Sports | September 24, 2017 6:03 pm

National Anthem Protests Take Place Across NFL in Wake of Trump Call for Boycott

Seahawks, Titans, Steelers don't take the field, other players take a knee during National Anthem.

NFL players and coaches went on offense amid President Trump’s calls to boycott the league over the increasing number of athletes kneeling in protest during the National Anthem.

On the first Sunday of football games following the president’s three-day blitz demanding that players who took a knee during the “Star-Spangled Banner” to protest racial inequality in the country be fired or suspended, teams across the league made a statement of their own.

Trump began his campaign on the issue Friday night at a rally in Alabama. “Wouldn’t you love to see one of these NFL owners, when somebody disrespects our flag, to say, ‘Get that son of a bitch off the field right now, out, he’s fired. He’s fired!’” he told the crowd. He continued tweeting on the issue throughout the weekend and called for a boycott:

The message kicked off in the morning during the Anthem before Baltimore Ravens and Jacksonville Jaguars game in London. Jaguars owner Shad Khan, one of seven owners who donated $1 million to Trump’s inaugural committee, stood on the sideline during the anthem linking arms with several of his players.

Later in the day at Chicago’s Soldier Field, the entire Steelers squad and coaching staff stayed off the field entirely — except for left tackle and Army vet Alejandro Villaneuva, who cut a solitary figure standing near the tunnel, hand over heart. Both the Tennessee Titans and the Seahawks also stayed off the field for the anthem for their afternoon game in Seattle.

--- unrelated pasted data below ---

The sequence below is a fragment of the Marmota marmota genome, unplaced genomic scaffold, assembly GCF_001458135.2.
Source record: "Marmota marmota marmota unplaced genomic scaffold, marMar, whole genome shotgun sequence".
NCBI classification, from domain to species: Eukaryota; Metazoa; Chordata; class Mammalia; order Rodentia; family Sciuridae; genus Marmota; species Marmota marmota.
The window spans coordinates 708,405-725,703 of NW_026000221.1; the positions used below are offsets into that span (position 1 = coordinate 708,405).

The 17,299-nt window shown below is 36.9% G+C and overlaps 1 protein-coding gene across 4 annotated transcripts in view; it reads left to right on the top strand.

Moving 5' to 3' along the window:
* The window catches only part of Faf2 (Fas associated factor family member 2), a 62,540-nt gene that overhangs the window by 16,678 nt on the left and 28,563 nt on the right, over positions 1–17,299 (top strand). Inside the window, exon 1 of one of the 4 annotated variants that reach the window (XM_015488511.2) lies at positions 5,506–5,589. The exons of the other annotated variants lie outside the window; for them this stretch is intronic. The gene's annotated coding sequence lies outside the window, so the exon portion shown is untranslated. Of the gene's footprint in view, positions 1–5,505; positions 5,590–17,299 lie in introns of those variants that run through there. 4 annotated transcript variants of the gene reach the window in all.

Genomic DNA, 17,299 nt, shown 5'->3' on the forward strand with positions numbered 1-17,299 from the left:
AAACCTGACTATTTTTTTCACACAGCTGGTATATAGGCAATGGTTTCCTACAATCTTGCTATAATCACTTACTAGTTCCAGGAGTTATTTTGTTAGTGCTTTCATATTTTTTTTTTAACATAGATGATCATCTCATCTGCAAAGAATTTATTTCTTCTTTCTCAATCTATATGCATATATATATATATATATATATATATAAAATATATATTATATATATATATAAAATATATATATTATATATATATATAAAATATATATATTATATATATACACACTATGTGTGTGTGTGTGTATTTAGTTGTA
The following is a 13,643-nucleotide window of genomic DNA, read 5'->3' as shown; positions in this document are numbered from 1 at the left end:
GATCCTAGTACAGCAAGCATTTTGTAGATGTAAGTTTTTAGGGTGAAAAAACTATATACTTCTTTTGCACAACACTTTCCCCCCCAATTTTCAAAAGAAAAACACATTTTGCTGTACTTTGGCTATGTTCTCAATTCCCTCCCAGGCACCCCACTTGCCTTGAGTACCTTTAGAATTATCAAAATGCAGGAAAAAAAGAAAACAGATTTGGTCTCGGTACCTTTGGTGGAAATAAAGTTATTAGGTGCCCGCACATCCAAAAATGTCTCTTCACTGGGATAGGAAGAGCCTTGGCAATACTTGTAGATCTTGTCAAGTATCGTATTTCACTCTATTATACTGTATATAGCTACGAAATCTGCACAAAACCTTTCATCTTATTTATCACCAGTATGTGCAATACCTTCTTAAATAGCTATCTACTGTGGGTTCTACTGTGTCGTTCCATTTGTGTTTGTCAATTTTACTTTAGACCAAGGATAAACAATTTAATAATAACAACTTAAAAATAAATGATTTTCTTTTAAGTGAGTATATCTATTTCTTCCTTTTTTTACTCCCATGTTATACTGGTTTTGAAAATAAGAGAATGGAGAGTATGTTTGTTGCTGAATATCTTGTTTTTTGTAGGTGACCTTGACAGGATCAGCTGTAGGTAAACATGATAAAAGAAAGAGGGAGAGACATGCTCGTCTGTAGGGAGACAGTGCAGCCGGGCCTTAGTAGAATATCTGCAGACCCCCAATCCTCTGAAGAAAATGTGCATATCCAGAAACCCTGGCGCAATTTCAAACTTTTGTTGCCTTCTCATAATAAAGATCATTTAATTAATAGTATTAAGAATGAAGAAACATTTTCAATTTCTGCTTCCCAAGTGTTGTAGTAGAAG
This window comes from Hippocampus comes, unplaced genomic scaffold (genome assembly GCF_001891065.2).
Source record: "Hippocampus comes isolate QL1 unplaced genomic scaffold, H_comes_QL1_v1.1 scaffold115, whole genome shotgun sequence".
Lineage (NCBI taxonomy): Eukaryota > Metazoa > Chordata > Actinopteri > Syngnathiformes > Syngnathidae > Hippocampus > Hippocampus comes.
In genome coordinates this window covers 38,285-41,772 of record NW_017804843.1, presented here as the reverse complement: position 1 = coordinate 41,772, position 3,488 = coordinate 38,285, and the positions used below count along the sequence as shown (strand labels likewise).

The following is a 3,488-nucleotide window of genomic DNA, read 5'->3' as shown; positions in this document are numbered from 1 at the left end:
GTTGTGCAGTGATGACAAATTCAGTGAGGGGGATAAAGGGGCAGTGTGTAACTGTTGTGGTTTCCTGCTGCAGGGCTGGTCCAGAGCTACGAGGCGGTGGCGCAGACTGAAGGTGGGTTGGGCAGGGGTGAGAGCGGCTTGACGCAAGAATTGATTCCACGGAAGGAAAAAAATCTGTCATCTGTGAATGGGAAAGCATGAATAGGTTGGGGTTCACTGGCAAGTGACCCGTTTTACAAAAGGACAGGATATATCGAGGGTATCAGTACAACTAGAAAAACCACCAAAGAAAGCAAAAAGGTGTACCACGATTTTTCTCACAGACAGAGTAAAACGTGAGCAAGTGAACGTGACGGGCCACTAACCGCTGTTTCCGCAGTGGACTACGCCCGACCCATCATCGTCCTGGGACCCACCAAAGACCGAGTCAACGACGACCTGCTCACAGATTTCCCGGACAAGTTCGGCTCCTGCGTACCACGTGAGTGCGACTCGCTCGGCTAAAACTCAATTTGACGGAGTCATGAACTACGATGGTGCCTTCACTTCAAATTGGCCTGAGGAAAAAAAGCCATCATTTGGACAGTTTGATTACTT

In every other game during the course of the day, at least several players kneeled or stood together in a league-wide message of unity. It was by far the largest demonstration of protest since then-49ers quarterback Colin Kaepernick started the gesture last season.

One glaring exception was the New York Jets: None of the team’s players took a knee. Owner Woody Johnson is a friend and supporter of Trump, who appointed him as ambassador to England.

It’s also unclear if the NFL’s strategy of standing together and linking arms translated the way it was intended. “Great solidarity for our National Anthem and for our Country. Standing with locked arms is good, kneeling is not acceptable. Bad ratings!,” Trump tweeted Sunday.